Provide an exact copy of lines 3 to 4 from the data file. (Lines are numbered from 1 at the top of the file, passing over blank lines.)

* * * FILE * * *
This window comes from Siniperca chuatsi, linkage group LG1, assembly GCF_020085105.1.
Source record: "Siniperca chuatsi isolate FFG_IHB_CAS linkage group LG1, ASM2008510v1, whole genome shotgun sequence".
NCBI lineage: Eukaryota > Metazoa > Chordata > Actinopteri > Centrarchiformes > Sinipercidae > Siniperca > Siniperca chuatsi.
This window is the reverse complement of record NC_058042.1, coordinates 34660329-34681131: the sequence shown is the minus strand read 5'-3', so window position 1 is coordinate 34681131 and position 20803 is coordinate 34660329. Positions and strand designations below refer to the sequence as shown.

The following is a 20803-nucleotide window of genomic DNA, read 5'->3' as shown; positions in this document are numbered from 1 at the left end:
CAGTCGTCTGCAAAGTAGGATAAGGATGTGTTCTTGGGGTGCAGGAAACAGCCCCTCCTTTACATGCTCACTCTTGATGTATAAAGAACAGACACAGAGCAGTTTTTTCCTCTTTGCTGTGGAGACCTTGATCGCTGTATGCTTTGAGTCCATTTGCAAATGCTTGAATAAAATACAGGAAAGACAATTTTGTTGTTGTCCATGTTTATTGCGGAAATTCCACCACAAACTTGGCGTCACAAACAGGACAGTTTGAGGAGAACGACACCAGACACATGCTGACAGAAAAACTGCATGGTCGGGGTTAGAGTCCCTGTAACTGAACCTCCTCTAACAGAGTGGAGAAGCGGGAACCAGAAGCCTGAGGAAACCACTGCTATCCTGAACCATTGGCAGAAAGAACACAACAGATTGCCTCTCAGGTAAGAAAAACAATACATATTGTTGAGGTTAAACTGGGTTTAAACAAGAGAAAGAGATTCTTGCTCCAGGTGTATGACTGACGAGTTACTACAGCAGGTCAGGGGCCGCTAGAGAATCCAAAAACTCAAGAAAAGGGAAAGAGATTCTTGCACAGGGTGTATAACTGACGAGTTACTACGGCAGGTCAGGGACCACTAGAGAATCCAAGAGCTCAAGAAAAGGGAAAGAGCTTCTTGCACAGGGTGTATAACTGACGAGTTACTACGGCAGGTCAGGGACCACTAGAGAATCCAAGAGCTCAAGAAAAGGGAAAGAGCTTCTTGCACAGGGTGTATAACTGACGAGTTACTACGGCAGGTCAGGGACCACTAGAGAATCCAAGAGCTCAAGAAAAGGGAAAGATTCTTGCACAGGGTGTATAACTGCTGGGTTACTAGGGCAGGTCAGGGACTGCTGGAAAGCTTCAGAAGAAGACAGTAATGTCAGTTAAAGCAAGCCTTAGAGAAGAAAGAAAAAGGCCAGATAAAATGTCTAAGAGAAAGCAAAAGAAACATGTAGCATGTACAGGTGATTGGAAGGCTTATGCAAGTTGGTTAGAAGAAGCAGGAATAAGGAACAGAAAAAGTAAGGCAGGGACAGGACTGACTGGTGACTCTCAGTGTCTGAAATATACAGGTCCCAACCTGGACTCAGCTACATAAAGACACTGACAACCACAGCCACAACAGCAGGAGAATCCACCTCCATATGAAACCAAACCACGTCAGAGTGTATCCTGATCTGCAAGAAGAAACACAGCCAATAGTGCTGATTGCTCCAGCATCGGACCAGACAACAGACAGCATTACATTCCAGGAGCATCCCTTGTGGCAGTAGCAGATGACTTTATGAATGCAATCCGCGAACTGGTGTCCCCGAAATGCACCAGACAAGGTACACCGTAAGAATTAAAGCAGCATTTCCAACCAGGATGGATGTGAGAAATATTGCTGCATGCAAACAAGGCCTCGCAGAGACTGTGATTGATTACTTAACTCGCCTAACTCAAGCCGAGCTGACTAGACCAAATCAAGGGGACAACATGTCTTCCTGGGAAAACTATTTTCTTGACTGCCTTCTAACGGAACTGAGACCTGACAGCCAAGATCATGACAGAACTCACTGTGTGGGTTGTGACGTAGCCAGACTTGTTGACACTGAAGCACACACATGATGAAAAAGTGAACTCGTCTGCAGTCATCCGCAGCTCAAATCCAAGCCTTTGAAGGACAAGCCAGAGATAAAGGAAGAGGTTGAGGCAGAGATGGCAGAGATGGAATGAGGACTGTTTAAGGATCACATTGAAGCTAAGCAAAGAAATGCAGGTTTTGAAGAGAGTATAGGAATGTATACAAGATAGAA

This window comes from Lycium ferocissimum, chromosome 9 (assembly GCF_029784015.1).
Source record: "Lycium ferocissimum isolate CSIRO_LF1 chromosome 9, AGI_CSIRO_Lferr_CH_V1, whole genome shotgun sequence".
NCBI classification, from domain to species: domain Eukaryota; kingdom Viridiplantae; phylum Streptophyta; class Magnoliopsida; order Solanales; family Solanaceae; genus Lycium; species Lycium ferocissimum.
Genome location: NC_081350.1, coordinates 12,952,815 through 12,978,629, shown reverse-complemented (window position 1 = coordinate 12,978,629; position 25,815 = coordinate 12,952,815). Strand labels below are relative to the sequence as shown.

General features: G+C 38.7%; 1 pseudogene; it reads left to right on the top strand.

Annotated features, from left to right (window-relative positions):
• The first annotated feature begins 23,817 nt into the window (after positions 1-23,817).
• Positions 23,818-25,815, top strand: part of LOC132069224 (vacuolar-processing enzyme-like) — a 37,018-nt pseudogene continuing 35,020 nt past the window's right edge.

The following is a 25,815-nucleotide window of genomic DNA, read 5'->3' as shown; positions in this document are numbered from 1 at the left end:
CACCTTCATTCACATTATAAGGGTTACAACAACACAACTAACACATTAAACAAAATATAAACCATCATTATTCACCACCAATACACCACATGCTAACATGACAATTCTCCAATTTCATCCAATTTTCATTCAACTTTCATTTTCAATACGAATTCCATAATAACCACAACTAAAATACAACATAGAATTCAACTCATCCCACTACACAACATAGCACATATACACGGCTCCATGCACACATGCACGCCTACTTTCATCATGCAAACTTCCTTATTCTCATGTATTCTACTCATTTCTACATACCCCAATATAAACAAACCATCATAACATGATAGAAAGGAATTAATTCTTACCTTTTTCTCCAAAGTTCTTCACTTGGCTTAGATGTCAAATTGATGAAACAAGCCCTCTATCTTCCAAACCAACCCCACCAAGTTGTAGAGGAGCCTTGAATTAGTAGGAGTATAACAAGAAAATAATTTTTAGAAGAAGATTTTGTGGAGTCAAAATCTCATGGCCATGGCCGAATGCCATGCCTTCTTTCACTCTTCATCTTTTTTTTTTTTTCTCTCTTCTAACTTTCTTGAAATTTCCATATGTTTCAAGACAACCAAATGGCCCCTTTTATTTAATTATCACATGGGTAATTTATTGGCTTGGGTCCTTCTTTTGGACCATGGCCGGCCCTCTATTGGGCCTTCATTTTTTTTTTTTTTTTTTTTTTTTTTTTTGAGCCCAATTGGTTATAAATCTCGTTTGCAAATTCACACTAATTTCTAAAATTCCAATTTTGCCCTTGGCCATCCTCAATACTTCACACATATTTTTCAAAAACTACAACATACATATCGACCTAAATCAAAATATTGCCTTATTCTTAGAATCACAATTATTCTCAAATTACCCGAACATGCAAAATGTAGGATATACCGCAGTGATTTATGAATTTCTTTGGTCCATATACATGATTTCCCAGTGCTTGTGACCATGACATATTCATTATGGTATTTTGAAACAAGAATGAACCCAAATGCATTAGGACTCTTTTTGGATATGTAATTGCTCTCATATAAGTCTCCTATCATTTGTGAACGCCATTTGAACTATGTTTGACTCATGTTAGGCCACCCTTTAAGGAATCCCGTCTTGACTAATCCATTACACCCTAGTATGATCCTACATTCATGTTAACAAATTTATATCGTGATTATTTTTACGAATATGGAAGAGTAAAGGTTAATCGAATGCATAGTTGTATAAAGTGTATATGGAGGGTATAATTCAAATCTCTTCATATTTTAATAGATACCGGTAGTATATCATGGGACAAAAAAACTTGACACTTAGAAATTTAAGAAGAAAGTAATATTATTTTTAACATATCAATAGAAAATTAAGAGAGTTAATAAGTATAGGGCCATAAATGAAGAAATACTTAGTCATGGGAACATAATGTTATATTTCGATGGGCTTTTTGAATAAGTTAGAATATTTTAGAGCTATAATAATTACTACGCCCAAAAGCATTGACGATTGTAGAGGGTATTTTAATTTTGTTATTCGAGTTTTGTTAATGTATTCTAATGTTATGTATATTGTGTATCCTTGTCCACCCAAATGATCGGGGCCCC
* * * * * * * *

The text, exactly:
NCBI lineage: Eukaryota > Metazoa > Chordata > Actinopteri > Centrarchiformes > Sinipercidae > Siniperca > Siniperca chuatsi.
This window is the reverse complement of record NC_058042.1, coordinates 34660329-34681131: the sequence shown is the minus strand read 5'-3', so window position 1 is coordinate 34681131 and position 20803 is coordinate 34660329. Positions and strand designations below refer to the sequence as shown.